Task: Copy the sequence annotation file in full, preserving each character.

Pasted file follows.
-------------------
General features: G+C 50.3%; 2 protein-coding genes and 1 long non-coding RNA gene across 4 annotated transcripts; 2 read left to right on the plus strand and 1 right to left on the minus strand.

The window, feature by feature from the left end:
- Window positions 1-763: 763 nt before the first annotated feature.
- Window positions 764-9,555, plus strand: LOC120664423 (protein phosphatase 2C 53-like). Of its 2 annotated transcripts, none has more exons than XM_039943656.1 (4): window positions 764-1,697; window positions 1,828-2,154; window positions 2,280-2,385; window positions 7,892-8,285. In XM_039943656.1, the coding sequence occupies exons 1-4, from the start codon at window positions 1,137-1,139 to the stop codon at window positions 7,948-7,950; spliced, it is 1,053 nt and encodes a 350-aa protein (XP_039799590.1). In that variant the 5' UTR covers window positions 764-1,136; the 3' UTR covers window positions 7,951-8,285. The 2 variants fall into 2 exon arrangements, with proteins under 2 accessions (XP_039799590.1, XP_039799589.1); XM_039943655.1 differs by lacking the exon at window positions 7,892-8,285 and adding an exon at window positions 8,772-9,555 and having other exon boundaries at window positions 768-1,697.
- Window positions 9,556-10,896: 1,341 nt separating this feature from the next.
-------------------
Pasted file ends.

General features: G+C 50.3%; 2 protein-coding genes and 1 long non-coding RNA gene across 4 annotated transcripts; 2 read left to right on the plus strand and 1 right to left on the minus strand.

The window, feature by feature from the left end:
- Window positions 1-763: 763 nt before the first annotated feature.
- Window positions 764-9,555, plus strand: LOC120664423 (protein phosphatase 2C 53-like). Of its 2 annotated transcripts, none has more exons than XM_039943656.1 (4): window positions 764-1,697; window positions 1,828-2,154; window positions 2,280-2,385; window positions 7,892-8,285. In XM_039943656.1, the coding sequence occupies exons 1-4, from the start codon at window positions 1,137-1,139 to the stop codon at window positions 7,948-7,950; spliced, it is 1,053 nt and encodes a 350-aa protein (XP_039799590.1). In that variant the 5' UTR covers window positions 764-1,136; the 3' UTR covers window positions 7,951-8,285. The 2 variants fall into 2 exon arrangements, with proteins under 2 accessions (XP_039799590.1, XP_039799589.1); XM_039943655.1 differs by lacking the exon at window positions 7,892-8,285 and adding an exon at window positions 8,772-9,555 and having other exon boundaries at window positions 768-1,697.
- Window positions 9,556-10,896: 1,341 nt separating this feature from the next.